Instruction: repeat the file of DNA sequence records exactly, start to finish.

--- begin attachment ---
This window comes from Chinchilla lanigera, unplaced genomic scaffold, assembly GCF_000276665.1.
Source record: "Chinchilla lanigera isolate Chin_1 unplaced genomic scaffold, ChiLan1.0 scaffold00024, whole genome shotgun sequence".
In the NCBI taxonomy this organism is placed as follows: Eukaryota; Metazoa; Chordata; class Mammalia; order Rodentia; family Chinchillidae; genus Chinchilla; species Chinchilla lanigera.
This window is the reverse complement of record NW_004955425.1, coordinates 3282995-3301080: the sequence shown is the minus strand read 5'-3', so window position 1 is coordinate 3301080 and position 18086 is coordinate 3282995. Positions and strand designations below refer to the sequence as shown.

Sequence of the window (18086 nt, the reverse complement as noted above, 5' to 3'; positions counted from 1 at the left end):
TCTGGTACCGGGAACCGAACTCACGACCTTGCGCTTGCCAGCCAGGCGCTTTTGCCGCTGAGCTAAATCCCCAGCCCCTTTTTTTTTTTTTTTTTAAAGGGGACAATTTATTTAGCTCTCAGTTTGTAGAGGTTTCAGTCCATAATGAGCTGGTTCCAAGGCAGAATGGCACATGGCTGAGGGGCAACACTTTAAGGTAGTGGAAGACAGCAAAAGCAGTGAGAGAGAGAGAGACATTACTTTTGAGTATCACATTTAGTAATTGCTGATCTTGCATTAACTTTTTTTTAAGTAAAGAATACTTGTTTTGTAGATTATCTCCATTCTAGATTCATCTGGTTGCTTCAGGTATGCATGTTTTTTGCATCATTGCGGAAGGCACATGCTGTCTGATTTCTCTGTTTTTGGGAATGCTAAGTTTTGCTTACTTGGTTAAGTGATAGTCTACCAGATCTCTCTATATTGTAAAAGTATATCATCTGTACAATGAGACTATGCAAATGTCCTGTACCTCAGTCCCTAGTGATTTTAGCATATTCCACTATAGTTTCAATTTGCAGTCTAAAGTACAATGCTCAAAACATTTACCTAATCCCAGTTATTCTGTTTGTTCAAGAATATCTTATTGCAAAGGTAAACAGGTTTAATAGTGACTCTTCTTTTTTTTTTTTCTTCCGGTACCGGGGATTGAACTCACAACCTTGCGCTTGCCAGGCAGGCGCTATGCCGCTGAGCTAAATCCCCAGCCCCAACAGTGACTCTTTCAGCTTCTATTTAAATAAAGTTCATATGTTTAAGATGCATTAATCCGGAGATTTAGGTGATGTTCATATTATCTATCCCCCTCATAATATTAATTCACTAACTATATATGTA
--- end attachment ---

This window comes from Chinchilla lanigera, unplaced genomic scaffold, assembly GCF_000276665.1.
Source record: "Chinchilla lanigera isolate Chin_1 unplaced genomic scaffold, ChiLan1.0 scaffold00024, whole genome shotgun sequence".
In the NCBI taxonomy this organism is placed as follows: Eukaryota; Metazoa; Chordata; class Mammalia; order Rodentia; family Chinchillidae; genus Chinchilla; species Chinchilla lanigera.
This window is the reverse complement of record NW_004955425.1, coordinates 3282995-3301080: the sequence shown is the minus strand read 5'-3', so window position 1 is coordinate 3301080 and position 18086 is coordinate 3282995. Positions and strand designations below refer to the sequence as shown.

Sequence of the window (18086 nt, the reverse complement as noted above, 5' to 3'; positions counted from 1 at the left end):
TCTGGTACCGGGAACCGAACTCACGACCTTGCGCTTGCCAGCCAGGCGCTTTTGCCGCTGAGCTAAATCCCCAGCCCCTTTTTTTTTTTTTTTTTAAAGGGGACAATTTATTTAGCTCTCAGTTTGTAGAGGTTTCAGTCCATAATGAGCTGGTTCCAAGGCAGAATGGCACATGGCTGAGGGGCAACACTTTAAGGTAGTGGAAGACAGCAAAAGCAGTGAGAGAGAGAGAGACATTACTTTTGAGTATCACATTTAGTAATTGCTGATCTTGCATTAACTTTTTTTTAAGTAAAGAATACTTGTTTTGTAGATTATCTCCATTCTAGATTCATCTGGTTGCTTCAGGTATGCATGTTTTTTGCATCATTGCGGAAGGCACATGCTGTCTGATTTCTCTGTTTTTGGGAATGCTAAGTTTTGCTTACTTGGTTAAGTGATAGTCTACCAGATCTCTCTATATTGTAAAAGTATATCATCTGTACAATGAGACTATGCAAATGTCCTGTACCTCAGTCCCTAGTGATTTTAGCATATTCCACTATAGTTTCAATTTGCAGTCTAAAGTACAATGCTCAAAACATTTACCTAATCCCAGTTATTCTGTTTGTTCAAGAATATCTTATTGCAAAGGTAAACAGGTTTAATAGTGACTCTTCTTTTTTTTTTTTCTTCCGGTACCGGGGATTGAACTCACAACCTTGCGCTTGCCAGGCAGGCGCTATGCCGCTGAGCTAAATCCCCAGCCCCAACAGTGACTCTTTCAGCTTCTATTTAAATAAAGTTCATATGTTTAAGATGCATTAATCCGGAGATTTAGGTGATGTTCATATTATCTATCCCCCTCATAATATTAATTCACTAACTATATATGTA